Delhi High Court bars Hello FM from playing music without proper license

Delhi High Court bars Hello FM from playing music without proper license

Author | exchange4media News Service | Thursday, Nov 23,2006 9:07 AM

Delhi High Court bars Hello FM from playing music without proper license

The Delhi High Court has prohibited Hello FM of Malar Publications from playing music without obtaining a license from the Indian Performing Right Society Ltd (IPRS). This order would technically mean that the Hello FM radio station would either have to stop broadcast or obtain a licence, or both.

In his order dated November 15, 2006, Justice Pradeep Nandrajog had said that court had “restrained the defendants (Hello FM – Malar Publications Ltd), their servants, agents, director, subsidiaries, and all others acting on their behalf from causing the broadcast or broadcasting/performing or communication to the public, literary and/or musical works of the plaintiff society or those of the foreign sister societies of the plaintiff or broadcasting any works of the plaintiff by any means without obtaining a licence from the plaintiff, thereby amounting to infringement of the plaintiff Society’s performing rights and communication to the public rights in the same.”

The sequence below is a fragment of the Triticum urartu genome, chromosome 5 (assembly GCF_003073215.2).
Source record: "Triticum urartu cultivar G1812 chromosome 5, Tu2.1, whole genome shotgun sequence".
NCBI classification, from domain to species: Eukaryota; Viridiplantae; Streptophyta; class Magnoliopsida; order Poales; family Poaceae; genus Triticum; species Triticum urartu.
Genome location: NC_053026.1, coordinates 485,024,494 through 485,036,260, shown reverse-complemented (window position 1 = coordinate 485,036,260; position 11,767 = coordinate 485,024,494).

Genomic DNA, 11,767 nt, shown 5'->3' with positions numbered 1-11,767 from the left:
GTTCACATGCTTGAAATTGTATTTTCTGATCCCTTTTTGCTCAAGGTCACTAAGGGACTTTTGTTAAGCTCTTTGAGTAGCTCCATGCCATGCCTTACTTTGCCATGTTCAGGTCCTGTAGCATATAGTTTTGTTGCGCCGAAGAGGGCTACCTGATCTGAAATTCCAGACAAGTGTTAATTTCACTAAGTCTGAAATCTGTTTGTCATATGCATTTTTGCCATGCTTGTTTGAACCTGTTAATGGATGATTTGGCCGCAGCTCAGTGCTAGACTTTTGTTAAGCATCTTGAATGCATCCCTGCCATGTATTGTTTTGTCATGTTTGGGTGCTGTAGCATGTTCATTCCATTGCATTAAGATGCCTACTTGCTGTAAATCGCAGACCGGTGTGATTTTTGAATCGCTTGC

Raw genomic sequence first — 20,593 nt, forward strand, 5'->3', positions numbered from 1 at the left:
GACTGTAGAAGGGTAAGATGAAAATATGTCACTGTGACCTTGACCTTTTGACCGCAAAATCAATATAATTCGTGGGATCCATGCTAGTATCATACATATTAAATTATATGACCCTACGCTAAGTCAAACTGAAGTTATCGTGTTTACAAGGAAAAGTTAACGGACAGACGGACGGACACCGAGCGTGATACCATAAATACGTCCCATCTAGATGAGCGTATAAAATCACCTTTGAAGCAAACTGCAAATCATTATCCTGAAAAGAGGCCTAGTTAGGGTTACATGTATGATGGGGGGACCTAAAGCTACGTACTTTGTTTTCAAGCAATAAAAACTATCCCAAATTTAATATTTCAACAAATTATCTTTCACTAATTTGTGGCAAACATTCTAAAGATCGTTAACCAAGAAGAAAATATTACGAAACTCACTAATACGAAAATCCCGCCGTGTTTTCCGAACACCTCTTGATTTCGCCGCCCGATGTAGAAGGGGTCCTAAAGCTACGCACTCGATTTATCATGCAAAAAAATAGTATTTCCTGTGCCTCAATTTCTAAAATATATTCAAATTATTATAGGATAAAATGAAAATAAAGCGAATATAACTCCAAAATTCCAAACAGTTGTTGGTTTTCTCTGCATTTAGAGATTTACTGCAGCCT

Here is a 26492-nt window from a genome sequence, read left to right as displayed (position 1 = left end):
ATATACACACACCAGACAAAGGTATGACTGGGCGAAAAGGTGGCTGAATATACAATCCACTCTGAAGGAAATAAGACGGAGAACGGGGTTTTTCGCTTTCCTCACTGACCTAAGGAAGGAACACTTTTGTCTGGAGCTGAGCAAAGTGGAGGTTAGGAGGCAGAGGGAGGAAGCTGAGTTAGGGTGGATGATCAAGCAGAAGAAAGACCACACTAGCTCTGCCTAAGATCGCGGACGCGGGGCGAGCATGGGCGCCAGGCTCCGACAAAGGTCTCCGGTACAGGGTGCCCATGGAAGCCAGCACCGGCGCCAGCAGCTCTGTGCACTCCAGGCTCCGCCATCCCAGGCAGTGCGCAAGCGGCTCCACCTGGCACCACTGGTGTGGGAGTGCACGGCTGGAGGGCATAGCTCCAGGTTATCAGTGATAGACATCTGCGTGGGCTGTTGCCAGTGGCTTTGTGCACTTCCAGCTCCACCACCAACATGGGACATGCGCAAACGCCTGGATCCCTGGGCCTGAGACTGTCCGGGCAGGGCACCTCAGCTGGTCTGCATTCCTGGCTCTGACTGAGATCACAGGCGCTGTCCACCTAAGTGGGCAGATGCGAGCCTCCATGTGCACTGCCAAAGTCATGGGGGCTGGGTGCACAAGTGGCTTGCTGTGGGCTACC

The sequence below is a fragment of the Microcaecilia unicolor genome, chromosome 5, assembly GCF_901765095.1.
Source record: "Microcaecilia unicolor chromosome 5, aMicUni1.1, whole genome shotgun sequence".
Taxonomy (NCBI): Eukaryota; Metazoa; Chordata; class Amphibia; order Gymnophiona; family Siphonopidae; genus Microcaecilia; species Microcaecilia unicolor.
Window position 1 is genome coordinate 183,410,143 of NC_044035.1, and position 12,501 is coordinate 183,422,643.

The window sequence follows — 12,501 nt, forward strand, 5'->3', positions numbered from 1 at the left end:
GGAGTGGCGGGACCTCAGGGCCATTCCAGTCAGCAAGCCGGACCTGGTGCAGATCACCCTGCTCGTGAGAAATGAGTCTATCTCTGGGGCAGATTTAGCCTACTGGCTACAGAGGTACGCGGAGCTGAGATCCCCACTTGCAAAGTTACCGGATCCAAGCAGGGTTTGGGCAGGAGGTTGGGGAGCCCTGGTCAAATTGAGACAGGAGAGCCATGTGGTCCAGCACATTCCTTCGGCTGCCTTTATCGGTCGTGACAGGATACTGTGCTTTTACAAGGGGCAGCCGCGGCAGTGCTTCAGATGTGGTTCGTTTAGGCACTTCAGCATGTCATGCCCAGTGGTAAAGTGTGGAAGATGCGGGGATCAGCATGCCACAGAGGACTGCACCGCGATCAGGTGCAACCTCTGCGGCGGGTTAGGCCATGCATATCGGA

With the rapid growth of the FM radio industry in India, there have been numerous court cases wherein it has been alleged that some radio stations are trying to circumvent the rights of the copyright holders. The IPRS said in a statement that the High Court order was a warning to all such establishments operating without a licence that they were not above the law and that they would not be allowed to continue functioning.

All users of music, including radio stations, TV stations, etc., need to obtain a licence for public performance whenever they broadcast or perform these literary and musical works, the licence must be obtained prior to the event or broadcast, else it is a violation of the Copyright Act, 1957.

“The consumption of entertainment is changing and so will the earning pattern of artists. Newer forms of entertainment need to compensate artists adequately. Such ruling will set the correct benchmark,” said Rakesh Nigam, CEO, IPRS.

IPRS is a non-profit making company authorised under Section 33 of the Copyright Act, 1957 to operate as a copyright society for musical works and literary works performed along with the musical works. It is a body that has more than 1,500 members who are local composers, lyric writers and publishers and also represents international music.

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